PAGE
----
- Altering: To continue the above example, I realized I was expecting myself to make two ultimate keepsake stockings that would perfectly capture each friends unique personality and be well-loved and used forever. Whoa. In reflection it felt unreasonable, and actually kind of pompous to think I could do or control that. And that was my default expectation! I decided that the real goal was to simply finish two patchwork stockings, made from fabric choices that seemed like a good and cute fit in the moment, with a pattern that was easy to follow, and to have at least a little fun in the process. Much more reasonable, necessary, and realistic. And fun. And doable.
- Acceptance: Naming perfectionism, or realizing my expectations are high by default doesn’t make lowering them any easier or comfortable. I still want perfect stockings that mean the world to my friends, with perfect fabric choices and perfect points all lining up, but at the end of the day that desire wasn’t actually about my friends or the stockings, it was about my feelings of worthiness. The truth was my friends would love any stocking I sewed together for them, and so any attempts to hit that perfect bar aren’t for them, it’s for protecting my own feelings. And so the medicine for this perfectionism, that still seems desirable and attainable even after the illusion has been busted, is acceptance. Forgiving myself for disappointing myself. Accepting that my big powerful beautiful brain may always envision the biggest and the best, and I may always always always fall short of it, AND I’m still enough.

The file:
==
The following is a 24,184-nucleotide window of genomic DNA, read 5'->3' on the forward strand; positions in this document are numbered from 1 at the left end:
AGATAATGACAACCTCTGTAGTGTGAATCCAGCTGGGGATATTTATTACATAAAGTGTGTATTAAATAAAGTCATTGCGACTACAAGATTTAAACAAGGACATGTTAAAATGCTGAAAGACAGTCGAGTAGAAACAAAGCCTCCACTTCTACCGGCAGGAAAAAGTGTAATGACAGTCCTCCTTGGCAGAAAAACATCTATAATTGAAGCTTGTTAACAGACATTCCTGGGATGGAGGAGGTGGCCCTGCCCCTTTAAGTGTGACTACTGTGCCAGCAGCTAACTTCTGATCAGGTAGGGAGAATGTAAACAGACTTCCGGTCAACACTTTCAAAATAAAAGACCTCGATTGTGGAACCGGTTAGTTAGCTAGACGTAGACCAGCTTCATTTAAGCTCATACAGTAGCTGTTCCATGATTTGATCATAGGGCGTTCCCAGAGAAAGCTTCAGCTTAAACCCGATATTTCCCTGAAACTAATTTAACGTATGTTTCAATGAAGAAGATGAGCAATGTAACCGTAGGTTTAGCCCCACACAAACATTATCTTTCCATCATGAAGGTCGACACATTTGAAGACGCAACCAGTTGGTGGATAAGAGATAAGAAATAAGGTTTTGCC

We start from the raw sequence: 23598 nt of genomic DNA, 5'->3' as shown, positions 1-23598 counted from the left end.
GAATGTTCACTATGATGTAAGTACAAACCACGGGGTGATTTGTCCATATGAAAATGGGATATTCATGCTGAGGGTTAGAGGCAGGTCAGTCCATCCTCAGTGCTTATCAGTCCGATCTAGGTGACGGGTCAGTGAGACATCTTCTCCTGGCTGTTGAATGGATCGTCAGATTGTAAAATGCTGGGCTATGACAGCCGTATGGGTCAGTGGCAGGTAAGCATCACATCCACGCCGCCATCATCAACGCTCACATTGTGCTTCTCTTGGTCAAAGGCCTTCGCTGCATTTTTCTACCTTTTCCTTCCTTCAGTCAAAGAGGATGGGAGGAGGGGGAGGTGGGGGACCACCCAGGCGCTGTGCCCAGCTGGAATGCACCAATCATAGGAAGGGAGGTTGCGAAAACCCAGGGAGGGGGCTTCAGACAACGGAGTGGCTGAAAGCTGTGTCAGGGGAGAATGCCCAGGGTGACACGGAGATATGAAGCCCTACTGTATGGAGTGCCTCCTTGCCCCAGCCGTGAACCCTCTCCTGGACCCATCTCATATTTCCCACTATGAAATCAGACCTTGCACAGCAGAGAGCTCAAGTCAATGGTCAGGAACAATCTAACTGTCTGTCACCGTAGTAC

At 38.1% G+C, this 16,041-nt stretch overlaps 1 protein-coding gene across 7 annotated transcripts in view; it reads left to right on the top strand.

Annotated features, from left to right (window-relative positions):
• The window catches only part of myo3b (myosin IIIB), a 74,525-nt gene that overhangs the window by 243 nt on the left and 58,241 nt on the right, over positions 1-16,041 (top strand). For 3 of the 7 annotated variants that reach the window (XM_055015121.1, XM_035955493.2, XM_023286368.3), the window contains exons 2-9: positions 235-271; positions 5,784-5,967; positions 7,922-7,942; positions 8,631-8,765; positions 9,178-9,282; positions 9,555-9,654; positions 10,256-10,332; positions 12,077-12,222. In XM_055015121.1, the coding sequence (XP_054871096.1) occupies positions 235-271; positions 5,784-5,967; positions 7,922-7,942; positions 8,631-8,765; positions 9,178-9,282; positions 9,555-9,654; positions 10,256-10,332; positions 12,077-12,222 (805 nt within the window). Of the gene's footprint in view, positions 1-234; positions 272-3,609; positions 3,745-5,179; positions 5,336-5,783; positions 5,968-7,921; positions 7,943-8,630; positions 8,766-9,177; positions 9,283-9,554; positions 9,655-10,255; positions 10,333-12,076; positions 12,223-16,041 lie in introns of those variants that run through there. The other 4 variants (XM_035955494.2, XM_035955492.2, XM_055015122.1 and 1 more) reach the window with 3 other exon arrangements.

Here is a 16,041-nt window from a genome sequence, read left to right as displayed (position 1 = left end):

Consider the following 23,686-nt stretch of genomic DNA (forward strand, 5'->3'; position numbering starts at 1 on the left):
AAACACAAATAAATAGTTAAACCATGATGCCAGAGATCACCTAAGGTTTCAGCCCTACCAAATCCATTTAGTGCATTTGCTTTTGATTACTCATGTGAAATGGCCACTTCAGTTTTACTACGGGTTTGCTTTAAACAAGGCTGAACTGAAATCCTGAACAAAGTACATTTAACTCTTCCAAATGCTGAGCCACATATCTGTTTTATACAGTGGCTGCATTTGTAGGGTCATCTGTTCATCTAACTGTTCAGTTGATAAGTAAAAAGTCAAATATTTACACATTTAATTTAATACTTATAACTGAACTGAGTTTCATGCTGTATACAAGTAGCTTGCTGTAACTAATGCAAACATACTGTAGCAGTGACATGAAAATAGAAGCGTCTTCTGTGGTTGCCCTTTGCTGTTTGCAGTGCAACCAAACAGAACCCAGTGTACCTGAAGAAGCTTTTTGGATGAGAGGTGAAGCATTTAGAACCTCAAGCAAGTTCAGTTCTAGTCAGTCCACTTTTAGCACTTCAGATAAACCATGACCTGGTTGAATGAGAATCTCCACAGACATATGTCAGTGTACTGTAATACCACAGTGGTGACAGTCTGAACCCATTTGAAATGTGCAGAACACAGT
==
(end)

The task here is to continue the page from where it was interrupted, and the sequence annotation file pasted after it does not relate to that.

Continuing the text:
- As much as I don’t like to promote productivity as a blanket value, the truth is this shift has helped me start and finish way more things that are important to me and/or enrich my life in some way
- The end result is virtually just as good as the assumed perfect version, for way less time and drama (maybe even arguably better, see next bullet point)
- With so much less pressure to be perfect, my brain has space to be creative, make valuable mistakes, and learn from the process
- My self worth and self esteem are not reliant on what I do or don’t do
- I’m more accepting of imperfection//less expectant of perfection in others
- B- work changes the world
4. Shifting from prioritizing productivity to prioritizing joy
To me means:
- Noticing, exploring, recognizing, naming, and allowing what joy is for me
- Defining for myself what healthy versus toxic productivity looks like
These can look like:
- Naming: According to society, joy is sunshine, the color yellow, laughing children, and jumping in the air. As someone who loves grey, rainy days, wearing black, avoiding children, and sitting very still, I wrongly assumed joy was not for me. Joy is for everyone, I just needed to see, feel, and accept that what brings me joy may look very different from other people, but that doesn’t mean I don’t deserve to have it. Some things that bring me joy: wild animal sightings, being alone, singing out loud, wearing all black, doing my makeup, wrapping a gift, watching Real Housewives, reading celebrity gossip, reading books, helping a stranger, sauteeing garlic and mushrooms, leaving big tips, etc.